Featured Post

Typing Practice

What it is: This blogging alliance has been expanding my knowledge of great tools for the classroom faster than I can keep up with!  Recently, I found two more excellent ways for students to practice typing from @2sparkley‘s blog.  The first is reminiscent of the popular Rock Band, called UpBeat.  Students can choose a song and level of difficulty.  They must type the letters as they appear to keep the song going smoothly.  This had my students absolutely SILENT while they practiced typing.  They were so involved and having a great time trying to keep up.  The way the game is set up, really challenges kids to touch type.  They can’t very easily keep up without touch typing!  Students stopped by my lab the morning after I introduced the site to tell me how many combos they were able to get.  The second typing site is called Typing Chef. In this game students try to type words as they float past on bubbles.  The goal is to type the word on the bubble before it pops. It gets increasingly harder as more bubbles float up and speed up. How to integrate UpBeat and Typing Chef into the classroom: Typing can be a subject that elicits groans.  Adding these games in the mix as additional opportunities for practice is sure to make students happy to practice.  I try to keep typing to a minimal in my classroom.  With only 35 minutes once a week with students, I don’t want to spend all of our time practicing typing. I have the kids do the majority of typing practice at home.  Once a year (sometimes twice) I hold a big typing Olympics competition.  Students can earn a free break dress code day (we have uniforms), this is great incentive…like gold to them!  The fastest boy and girl touch typist in each class get the break dress code certificate.  I make a huge deal about how athletes who participate in the Olympics have to train hard.  Practice doesn’t always make perfect but we are aiming for practice makes permanant (good habits).  I created the following website for my students to use in their training www.typing.weebly.com.  Upbeat and Typing Chef have both been added to the games page of my Typing website. Tips: UpBeat is a Mini-clip game. This site is often blocked at schools, make sure it is unblocked at your school before you plan on using it in class. Please leave a comment and share how you are using UpBeat and Typing Chef in your classroom.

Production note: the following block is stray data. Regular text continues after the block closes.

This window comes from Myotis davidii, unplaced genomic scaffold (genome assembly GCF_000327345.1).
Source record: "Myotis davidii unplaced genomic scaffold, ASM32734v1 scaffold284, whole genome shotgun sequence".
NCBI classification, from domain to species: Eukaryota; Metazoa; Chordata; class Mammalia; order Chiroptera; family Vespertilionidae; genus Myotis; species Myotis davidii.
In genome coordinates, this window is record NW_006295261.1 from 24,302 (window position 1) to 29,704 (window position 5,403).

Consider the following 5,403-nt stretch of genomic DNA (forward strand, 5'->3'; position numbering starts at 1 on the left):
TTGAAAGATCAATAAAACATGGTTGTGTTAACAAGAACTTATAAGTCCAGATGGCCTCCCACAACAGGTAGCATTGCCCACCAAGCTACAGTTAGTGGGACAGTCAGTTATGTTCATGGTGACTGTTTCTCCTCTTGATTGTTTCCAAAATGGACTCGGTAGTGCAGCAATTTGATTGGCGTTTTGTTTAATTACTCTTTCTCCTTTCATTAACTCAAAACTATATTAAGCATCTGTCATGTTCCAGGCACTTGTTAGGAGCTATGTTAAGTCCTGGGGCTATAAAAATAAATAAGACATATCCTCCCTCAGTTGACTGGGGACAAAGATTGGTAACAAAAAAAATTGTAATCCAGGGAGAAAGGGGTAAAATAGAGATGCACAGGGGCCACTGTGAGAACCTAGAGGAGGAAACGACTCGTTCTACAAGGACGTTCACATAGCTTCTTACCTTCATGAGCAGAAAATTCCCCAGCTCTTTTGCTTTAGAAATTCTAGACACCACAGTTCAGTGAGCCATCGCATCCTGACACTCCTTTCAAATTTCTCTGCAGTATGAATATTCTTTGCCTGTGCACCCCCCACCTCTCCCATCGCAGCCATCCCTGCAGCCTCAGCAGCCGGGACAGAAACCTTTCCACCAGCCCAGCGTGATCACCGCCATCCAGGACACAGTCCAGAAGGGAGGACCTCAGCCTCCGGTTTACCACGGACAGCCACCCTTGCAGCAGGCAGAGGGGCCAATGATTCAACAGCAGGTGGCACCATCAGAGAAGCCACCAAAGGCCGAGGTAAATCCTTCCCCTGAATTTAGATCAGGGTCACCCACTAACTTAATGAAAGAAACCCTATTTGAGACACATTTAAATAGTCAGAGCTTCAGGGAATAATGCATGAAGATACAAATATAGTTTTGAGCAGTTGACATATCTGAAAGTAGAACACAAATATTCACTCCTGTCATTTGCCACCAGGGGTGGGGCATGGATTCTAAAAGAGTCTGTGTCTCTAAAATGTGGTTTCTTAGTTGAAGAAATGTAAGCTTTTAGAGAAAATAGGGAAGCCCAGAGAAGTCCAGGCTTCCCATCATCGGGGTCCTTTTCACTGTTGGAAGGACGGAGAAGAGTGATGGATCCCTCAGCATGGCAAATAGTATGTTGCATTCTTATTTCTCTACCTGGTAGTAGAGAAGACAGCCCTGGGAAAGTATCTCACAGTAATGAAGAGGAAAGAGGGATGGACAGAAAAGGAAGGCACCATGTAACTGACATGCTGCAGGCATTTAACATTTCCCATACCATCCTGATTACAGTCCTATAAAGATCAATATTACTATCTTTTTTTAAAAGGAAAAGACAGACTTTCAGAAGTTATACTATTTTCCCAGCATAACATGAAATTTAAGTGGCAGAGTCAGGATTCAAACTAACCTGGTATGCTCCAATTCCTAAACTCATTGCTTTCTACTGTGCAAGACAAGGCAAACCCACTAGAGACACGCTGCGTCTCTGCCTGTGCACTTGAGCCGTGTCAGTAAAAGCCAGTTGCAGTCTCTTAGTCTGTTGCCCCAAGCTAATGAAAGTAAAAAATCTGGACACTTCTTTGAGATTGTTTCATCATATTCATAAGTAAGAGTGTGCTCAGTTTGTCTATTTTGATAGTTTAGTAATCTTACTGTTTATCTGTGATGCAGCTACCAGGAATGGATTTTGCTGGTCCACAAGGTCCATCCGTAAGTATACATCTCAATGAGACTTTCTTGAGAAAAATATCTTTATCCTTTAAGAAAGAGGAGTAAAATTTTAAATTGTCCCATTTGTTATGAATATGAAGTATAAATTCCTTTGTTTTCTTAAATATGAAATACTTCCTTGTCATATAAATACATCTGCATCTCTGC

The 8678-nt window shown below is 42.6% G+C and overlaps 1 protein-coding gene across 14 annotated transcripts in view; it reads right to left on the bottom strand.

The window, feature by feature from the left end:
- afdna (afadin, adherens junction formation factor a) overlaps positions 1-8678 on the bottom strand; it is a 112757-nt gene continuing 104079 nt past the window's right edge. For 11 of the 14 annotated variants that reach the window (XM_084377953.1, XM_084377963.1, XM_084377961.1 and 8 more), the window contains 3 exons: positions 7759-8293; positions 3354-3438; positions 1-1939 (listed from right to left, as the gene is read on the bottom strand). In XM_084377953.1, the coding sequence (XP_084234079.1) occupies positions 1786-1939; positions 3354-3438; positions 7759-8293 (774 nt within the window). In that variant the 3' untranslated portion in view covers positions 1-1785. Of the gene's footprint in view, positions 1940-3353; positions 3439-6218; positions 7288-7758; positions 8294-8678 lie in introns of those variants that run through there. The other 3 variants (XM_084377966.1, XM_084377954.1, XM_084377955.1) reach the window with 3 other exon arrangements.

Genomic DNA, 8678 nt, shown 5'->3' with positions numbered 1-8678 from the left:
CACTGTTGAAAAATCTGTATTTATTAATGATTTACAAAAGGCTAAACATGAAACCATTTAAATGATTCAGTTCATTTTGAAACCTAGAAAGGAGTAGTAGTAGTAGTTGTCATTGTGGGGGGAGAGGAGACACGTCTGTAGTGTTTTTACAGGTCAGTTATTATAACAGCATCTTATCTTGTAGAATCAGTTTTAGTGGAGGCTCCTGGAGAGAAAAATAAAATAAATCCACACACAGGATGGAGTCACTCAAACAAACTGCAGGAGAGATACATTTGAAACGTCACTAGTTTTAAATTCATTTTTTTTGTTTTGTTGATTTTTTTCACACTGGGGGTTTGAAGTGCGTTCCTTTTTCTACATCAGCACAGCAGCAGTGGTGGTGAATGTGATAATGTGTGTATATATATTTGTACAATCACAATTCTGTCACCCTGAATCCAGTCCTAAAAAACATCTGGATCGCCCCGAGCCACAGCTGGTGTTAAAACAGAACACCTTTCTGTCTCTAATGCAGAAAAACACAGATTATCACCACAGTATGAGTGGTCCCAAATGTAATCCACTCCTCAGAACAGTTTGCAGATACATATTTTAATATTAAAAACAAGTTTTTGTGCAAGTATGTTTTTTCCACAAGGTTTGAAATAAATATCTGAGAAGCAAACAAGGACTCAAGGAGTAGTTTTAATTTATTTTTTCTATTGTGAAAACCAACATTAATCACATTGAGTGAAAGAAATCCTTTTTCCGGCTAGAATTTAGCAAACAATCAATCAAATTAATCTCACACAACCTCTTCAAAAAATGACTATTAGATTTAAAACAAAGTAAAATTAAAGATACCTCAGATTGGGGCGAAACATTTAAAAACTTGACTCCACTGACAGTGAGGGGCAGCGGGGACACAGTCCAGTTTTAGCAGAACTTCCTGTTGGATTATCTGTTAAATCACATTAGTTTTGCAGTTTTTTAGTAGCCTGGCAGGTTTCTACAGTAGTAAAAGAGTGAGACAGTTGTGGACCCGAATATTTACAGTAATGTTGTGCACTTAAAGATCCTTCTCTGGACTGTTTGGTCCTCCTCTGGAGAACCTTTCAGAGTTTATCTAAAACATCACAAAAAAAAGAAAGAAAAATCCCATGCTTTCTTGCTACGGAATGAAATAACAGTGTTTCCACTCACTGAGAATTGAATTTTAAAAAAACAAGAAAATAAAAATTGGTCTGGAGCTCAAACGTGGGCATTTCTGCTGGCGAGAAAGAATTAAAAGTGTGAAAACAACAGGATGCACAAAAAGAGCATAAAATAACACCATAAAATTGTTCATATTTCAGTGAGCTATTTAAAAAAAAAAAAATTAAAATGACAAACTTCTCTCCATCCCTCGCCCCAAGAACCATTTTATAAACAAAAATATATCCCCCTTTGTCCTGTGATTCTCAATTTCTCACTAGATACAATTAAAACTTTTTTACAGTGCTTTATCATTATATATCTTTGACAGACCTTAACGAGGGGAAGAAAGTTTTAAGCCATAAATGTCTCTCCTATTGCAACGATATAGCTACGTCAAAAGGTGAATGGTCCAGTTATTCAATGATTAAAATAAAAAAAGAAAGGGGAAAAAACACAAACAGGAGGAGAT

Read More

Woot Math: Adaptive learning for fractions and decimals

Posted by admin | Posted in 5Sigma, Analyze, Anastasis Academy, Evaluate, Interactive Whiteboard, iPod, Knowledge (remember), Math, Primary Elementary, professional development, Science, Secondary Elementary, Teacher Resources, Understand (describe, explain), web tools, Websites | Posted on 24-02-2016

Tags: , , , , , , , , , , , , , , , , , , ,

3

Woot Math- adaptive fraction/decimals